The Occupied Palestinian Territories (OPT) can be seen as a “republic of polling centres”. Over the past two decades, opinion polling has become an industry that attracts local, regional and international actors.
The results of these polls give an overall indication of the “public mood”, but they are not taken seriously by the key stakeholders in the processes of socio-political planning and decision making. There are merely used on an ad-hoc basis, or to make the headlines in the media particularly when they reveal interesting results related to refugee rights, one-state vs two-state debate or expected results of elections.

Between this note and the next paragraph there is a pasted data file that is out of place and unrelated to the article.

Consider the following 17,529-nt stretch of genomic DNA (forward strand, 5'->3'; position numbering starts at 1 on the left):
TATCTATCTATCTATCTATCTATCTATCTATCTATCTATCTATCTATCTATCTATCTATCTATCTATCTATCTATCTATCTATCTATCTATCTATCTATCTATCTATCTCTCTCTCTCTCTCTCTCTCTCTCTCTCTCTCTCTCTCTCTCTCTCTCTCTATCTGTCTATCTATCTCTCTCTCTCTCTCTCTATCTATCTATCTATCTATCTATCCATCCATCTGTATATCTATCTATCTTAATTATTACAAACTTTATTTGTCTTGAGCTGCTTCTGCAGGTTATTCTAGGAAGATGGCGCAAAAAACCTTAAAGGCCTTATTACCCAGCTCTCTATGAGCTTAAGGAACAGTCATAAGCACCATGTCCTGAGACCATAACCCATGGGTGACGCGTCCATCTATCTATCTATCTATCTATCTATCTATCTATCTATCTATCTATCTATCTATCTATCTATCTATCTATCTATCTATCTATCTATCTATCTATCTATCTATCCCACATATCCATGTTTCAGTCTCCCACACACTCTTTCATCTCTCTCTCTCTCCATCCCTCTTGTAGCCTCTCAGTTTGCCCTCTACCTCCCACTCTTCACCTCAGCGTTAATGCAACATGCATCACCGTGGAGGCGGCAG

This should not come as a surprise to anyone, as the results of opinion polling can’t change a political system if it denies space for the voices of the people or for the “voices from below”.
For instance, despite the importance and centrality of the question “who will you elect in the next election?” in the opinion polls, only partial parliamentary elections took place in 1996 in the occupied West Bank and Gaza Strip, and an expanded one took place in 2006 which led to the intra-Palestinian divide and fragmentation.